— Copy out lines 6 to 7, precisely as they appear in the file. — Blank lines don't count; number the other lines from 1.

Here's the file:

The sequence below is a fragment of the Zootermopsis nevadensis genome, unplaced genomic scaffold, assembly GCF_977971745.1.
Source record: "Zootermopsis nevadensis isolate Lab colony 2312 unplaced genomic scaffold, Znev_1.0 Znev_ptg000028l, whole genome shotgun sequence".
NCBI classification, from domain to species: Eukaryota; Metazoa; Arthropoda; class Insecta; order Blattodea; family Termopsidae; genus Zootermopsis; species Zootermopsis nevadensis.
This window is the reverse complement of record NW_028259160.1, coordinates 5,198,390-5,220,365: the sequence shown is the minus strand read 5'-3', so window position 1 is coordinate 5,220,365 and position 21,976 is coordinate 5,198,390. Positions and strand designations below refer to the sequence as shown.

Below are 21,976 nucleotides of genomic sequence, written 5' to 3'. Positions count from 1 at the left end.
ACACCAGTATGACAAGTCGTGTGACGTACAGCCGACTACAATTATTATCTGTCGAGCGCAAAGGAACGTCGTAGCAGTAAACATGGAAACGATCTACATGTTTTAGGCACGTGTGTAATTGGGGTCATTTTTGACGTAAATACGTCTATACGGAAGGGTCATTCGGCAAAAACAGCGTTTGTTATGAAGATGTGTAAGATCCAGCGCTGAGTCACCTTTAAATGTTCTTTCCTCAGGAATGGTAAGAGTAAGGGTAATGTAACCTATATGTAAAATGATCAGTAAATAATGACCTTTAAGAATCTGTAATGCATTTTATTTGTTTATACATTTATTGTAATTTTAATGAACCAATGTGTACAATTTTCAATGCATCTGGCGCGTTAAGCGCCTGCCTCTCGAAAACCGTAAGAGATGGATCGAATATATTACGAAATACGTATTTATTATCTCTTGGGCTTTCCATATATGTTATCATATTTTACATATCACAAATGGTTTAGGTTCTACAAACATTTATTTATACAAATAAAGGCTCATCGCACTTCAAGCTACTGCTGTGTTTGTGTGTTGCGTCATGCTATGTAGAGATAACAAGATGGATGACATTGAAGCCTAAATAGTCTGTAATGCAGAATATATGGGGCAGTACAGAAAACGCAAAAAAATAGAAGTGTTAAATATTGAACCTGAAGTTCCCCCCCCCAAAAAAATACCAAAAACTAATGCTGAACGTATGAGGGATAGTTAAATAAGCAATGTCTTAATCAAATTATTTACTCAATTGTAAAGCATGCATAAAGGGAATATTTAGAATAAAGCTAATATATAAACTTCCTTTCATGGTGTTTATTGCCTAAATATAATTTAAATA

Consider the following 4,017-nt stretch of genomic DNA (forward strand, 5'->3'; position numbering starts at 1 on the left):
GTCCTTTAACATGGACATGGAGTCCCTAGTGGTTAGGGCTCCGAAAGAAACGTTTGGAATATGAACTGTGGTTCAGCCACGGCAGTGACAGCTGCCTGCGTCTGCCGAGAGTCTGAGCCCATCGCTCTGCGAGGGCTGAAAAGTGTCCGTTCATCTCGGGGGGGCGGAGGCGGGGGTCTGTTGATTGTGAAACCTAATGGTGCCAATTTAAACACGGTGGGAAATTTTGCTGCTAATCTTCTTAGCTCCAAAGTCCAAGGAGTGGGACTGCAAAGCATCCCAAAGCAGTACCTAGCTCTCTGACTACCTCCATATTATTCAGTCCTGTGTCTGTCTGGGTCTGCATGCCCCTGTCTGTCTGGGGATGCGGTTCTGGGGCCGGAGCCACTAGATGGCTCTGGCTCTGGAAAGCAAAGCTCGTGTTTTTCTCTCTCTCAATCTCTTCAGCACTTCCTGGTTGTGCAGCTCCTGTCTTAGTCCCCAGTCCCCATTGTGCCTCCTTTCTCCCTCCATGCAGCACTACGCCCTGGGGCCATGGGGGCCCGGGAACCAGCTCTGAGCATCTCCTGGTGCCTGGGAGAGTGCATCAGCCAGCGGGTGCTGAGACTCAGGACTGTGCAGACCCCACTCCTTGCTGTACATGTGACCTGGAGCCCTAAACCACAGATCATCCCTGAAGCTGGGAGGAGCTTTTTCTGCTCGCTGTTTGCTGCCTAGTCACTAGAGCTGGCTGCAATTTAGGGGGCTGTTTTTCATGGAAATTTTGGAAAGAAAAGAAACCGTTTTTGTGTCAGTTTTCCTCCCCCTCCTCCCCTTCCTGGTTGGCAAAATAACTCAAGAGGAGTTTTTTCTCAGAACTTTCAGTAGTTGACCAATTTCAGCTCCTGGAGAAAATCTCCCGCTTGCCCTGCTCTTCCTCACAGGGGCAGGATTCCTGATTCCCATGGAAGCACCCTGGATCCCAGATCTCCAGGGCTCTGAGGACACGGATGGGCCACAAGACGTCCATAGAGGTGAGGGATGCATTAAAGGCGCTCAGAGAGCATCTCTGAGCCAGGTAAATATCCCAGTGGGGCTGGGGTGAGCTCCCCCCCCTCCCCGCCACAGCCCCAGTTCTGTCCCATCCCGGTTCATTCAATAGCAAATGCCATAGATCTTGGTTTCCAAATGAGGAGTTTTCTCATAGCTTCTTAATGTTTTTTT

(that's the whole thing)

ACACCAGTATGACAAGTCGTGTGACGTACAGCCGACTACAATTATTATCTGTCGAGCGCAAAGGAACGTCGTAGCAGTAAACATGGAAACGATCTACATGTTTTAGGCACGTGTGTAATTGGGGTCATTTTTGACGTAAATACGTCTATACGGAAGGGTCATTCGGCAAAAACAGCGTTTGTTATGAAGATGTGTAAGATCCAGCGCTGAGTCACCTTTAAATGTTCTTTCCTCAGGAATGGTAAGAGTAAGGGTAATGTAACCTATATGTAAAATGATCAGTAAATAATGACCTTTAAGAATCTGTAATGCATTTTATTTGTTTATACATTTATTGTAATTTTAATGAACCAATGTGTACAATTTTCAATGCATCTGGCGCGTTAAGCGCCTGCCTCTCGAAAACCGTAAGAGATGGATCGAATATATTACGAAATACGTATTTATTATCTCTTGGGCTTTCCATATATGTTATCATATTTTACATATCACAAATGGTTTAGGTTCTACAAACATTTATTTATACAAATAAAGGCTCATCGCACTTCAAGCTACTGCTGTGTTTGTGTGTTGCGTCATGCTATGTAGAGATAACAAGATGGATGACATTGAAGCCTAAATAGTCTGTAATGCAGAATATATGGGGCAGTACAGAAAACGCAAAAAAATAGAAGTGTTAAATATTGAACCTGAAGTTCCCCCCCCCAAAAAAATACCAAAAACTAATGCTGAACGTATGAGGGATAGTTAAATAAGCAATGTCTTAATCAAATTATTTACTCAATTGTAAAGCATGCATAAAGGGAATATTTAGAATAAAGCTAATATATAAACTTCCTTTCATGGTGTTTATTGCCTAAATATAATTTAAATA

Consider the following 4,017-nt stretch of genomic DNA (forward strand, 5'->3'; position numbering starts at 1 on the left):